Kenya Marine and Fisheries Research Institute (KEMFRI) have termed the mysterious deaths of fish in Lake Victoria as a periodical normal occurrence.
Assistant Director Fresh Water Aquaculture Dr. Paul Orina said the same phenomenon was witnessed five years ago, only that it lasted a week, unlike the current situation that has lasted for almost a month resulting into a greater impact.
Photos posted on social media show dozens of lifeless fish washed up ashore at Lake Victoria, as well as Lake Kyoga and River Nile.
Lake Victoria is a vital resource shared by Uganda, Kenya and Tanzania.
Aquaculture research scientist attributed the deaths to disturbance of the structure and conditions of the lake through mixing of the top, middle and the bottom layers of water mainly due to winds, floods, inflow and outflow of water causing a drop in oxygen levels.
“This affects the levels of oxygen and chemicals thus affecting the fish which have different adherence to different levels of oxygen,” he said.
He explained that Nile Perch (locally known as Mbuta) of all sizes were the most affected in the temporal lake occurrence owing to their high oxygen demand as is currently been witnessed in the counties along the lake with Siaya reporting the highest number of deaths.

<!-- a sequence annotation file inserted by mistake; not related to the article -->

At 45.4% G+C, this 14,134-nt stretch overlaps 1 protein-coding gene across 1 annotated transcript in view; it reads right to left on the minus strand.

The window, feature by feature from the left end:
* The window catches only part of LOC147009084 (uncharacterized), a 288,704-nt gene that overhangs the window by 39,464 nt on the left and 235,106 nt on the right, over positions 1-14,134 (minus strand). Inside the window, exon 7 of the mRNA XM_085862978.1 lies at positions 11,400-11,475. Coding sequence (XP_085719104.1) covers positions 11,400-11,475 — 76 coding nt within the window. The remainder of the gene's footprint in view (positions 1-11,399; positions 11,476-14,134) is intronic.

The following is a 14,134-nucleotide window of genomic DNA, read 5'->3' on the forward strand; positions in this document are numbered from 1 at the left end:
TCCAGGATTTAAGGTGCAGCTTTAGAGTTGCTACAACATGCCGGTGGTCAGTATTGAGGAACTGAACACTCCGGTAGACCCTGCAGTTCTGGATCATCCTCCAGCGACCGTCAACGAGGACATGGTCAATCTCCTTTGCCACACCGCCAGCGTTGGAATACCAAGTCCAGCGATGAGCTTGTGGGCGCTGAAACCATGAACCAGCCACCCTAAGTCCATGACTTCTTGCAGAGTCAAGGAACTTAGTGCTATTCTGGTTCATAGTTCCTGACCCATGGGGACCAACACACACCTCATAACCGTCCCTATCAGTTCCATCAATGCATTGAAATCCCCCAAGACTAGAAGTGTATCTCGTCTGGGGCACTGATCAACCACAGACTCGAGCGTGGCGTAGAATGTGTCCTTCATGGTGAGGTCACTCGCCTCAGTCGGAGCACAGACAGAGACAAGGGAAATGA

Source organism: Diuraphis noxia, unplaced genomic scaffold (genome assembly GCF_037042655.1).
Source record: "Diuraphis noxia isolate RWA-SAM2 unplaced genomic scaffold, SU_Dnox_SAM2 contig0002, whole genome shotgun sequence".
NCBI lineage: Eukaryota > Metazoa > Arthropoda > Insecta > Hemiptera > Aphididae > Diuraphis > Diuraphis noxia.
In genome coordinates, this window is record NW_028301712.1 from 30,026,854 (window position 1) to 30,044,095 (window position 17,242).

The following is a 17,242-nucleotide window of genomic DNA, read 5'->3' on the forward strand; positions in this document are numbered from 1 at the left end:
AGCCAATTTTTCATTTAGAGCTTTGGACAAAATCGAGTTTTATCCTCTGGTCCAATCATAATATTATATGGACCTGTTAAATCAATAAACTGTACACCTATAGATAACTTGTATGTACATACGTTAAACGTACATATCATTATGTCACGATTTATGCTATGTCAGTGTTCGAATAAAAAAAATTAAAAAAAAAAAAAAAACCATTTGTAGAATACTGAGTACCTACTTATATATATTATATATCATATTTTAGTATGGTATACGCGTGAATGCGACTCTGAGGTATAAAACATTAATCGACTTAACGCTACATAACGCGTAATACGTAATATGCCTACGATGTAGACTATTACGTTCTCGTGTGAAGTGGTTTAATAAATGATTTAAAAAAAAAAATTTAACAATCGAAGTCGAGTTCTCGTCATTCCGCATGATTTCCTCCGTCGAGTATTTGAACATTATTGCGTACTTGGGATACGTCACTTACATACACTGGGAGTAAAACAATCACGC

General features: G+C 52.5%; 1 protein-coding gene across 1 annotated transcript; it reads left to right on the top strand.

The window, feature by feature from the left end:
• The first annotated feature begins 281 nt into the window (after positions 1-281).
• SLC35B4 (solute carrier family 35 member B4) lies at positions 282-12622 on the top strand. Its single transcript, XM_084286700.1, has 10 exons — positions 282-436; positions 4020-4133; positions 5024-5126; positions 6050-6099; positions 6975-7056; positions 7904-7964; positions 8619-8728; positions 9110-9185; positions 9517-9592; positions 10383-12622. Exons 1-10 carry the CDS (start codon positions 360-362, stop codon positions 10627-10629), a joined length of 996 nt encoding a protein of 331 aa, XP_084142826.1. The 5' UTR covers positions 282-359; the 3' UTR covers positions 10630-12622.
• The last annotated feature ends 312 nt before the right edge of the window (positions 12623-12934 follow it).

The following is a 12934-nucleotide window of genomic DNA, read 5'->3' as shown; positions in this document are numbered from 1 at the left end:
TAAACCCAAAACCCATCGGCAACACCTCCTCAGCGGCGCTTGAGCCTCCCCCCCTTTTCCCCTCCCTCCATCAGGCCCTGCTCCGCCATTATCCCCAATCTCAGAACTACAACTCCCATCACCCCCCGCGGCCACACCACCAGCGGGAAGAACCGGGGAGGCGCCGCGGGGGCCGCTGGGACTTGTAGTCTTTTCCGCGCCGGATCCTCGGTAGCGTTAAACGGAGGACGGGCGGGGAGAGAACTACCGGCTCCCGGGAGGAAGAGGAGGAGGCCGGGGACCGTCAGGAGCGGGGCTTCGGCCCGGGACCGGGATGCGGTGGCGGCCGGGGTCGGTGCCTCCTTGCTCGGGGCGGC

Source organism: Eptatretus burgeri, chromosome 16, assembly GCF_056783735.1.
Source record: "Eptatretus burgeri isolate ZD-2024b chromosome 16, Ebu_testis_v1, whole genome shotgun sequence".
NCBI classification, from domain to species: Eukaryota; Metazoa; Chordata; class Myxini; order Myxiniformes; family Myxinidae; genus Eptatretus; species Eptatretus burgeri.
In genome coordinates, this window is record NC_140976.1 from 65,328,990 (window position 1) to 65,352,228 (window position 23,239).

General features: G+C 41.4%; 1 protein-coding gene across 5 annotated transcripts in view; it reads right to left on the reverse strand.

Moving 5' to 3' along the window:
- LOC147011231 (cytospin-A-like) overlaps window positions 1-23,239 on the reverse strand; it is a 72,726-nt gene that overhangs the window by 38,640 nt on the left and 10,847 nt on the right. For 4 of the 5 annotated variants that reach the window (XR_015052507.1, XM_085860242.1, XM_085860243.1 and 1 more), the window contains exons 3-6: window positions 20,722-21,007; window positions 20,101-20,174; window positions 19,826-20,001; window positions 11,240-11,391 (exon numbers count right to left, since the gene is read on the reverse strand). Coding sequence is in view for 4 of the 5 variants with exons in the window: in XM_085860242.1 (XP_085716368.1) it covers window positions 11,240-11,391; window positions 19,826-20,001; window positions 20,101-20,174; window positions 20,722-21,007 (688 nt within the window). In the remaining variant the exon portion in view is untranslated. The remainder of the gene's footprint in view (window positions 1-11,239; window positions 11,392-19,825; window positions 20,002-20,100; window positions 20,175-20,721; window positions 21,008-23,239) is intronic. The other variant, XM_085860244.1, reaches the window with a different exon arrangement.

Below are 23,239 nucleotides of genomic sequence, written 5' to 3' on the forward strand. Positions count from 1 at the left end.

He also cited Burbus (Othatho) and Labeo (Ningu) as species with high oxygen demand but their deaths were lower because their numbers were few due to declining fisheries in the lake.
He said Tilapia (Ngege), Catfish (Mumi) and lungfish (Kamongo) are resilient species which are not easily affected by the lake’s seasonal occurrence which could also be due to climate change.
However, Dr, Orina noted that one way of ensuring that oxygen levels of the lake did not vary with a big margin at different density levels was by maintaining a clean ecosystem adding it was key in ensuring the over five million people that depend on the lake continued to access clean water as per the Sustainable Development Goals (Global Goals).
“This calls for fast implementation of the water quality regulation whose objective is to prohibit the discharge of effluent into the environment in a bid to preserve the aquaculture industry and wild fisheries which are critical in ensuring food security in the country,” said Dr. Orina.